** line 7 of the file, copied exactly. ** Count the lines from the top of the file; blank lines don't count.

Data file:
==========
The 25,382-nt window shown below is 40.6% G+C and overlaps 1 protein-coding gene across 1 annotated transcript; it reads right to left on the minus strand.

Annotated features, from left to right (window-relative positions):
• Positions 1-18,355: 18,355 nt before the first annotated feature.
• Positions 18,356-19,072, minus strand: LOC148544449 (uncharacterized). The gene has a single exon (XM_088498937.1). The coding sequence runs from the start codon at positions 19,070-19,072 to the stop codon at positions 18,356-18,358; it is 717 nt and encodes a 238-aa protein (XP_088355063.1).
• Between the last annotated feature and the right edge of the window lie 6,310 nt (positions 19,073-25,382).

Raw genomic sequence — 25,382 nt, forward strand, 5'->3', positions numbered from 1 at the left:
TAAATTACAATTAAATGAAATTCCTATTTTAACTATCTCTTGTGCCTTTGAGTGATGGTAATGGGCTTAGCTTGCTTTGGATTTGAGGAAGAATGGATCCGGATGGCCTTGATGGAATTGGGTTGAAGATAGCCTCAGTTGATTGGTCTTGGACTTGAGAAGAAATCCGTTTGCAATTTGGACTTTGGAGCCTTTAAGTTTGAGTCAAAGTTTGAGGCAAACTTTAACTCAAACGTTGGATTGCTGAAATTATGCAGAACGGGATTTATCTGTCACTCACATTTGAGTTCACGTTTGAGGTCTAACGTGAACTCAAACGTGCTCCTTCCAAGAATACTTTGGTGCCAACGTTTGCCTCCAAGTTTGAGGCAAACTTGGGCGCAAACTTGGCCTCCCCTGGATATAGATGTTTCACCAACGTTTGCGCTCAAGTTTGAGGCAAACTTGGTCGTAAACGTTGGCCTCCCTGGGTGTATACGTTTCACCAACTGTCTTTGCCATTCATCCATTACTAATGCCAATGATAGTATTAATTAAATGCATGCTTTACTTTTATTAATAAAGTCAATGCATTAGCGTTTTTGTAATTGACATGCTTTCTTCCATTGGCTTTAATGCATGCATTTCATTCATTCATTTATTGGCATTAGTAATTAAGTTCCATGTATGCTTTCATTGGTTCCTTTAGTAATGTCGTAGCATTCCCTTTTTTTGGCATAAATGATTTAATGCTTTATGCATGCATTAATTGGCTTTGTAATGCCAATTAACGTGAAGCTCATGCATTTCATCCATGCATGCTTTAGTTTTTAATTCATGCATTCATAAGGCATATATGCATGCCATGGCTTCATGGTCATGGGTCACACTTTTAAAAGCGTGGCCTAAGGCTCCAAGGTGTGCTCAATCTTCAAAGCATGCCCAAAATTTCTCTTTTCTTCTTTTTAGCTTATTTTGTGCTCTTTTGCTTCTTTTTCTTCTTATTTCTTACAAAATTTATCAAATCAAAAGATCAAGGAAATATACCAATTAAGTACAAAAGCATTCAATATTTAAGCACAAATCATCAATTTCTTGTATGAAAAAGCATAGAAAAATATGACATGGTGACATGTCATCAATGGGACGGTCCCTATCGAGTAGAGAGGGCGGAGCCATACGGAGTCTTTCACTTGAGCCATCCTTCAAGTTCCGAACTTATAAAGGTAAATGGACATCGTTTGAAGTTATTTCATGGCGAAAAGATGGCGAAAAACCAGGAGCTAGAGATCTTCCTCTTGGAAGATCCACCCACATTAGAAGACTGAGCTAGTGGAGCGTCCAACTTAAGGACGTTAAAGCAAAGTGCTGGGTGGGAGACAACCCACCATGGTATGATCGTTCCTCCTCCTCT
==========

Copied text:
TAAATTACAATTAAATGAAATTCCTATTTTAACTATCTCTTGTGCCTTTGAGTGATGGTAATGGGCTTAGCTTGCTTTGGATTTGAGGAAGAATGGATCCGGATGGCCTTGATGGAATTGGGTTGAAGATAGCCTCAGTTGATTGGTCTTGGACTTGAGAAGAAATCCGTTTGCAATTTGGACTTTGGAGCCTTTAAGTTTGAGTCAAAGTTTGAGGCAAACTTTAACTCAAACGTTGGATTGCTGAAATTATGCAGAACGGGATTTATCTGTCACTCACATTTGAGTTCACGTTTGAGGTCTAACGTGAACTCAAACGTGCTCCTTCCAAGAATACTTTGGTGCCAACGTTTGCCTCCAAGTTTGAGGCAAACTTGGGCGCAAACTTGGCCTCCCCTGGATATAGATGTTTCACCAACGTTTGCGCTCAAGTTTGAGGCAAACTTGGTCGTAAACGTTGGCCTCCCTGGGTGTATACGTTTCACCAACTGTCTTTGCCATTCATCCATTACTAATGCCAATGATAGTATTAATTAAATGCATGCTTTACTTTTATTAATAAAGTCAATGCATTAGCGTTTTTGTAATTGACATGCTTTCTTCCATTGGCTTTAATGCATGCATTTCATTCATTCATTTATTGGCATTAGTAATTAAGTTCCATGTATGCTTTCATTGGTTCCTTTAGTAATGTCGTAGCATTCCCTTTTTTTGGCATAAATGATTTAATGCTTTATGCATGCATTAATTGGCTTTGTAATGCCAATTAACGTGAAGCTCATGCATTTCATCCATGCATGCTTTAGTTTTTAATTCATGCATTCATAAGGCATATATGCATGCCATGGCTTCATGGTCATGGGTCACACTTTTAAAAGCGTGGCCTAAGGCTCCAAGGTGTGCTCAATCTTCAAAGCATGCCCAAAATTTCTCTTTTCTTCTTTTTAGCTTATTTTGTGCTCTTTTGCTTCTTTTTCTTCTTATTTCTTACAAAATTTATCAAATCAAAAGATCAAGGAAATATACCAATTAAGTACAAAAGCATTCAATATTTAAGCACAAATCATCAATTTCTTGTATGAAAAAGCATAGAAAAATATGACATGGTGACATGTCATCAATGGGACGGTCCCTATCGAGTAGAGAGGGCGGAGCCATACGGAGTCTTTCACTTGAGCCATCCTTCAAGTTCCGAACTTATAAAGGTAAATGGACATCGTTTGAAGTTATTTCATGGCGAAAAGATGGCGAAAAACCAGGAGCTAGAGATCTTCCTCTTGGAAGATCCACCCACATTAGAAGACTGAGCTAGTGGAGCGTCCAACTTAAGGACGTTAAAGCAAAGTGCTGGGTGGGAGACAACCCACCATGGTATGATCGTTCCTCCTCCTCT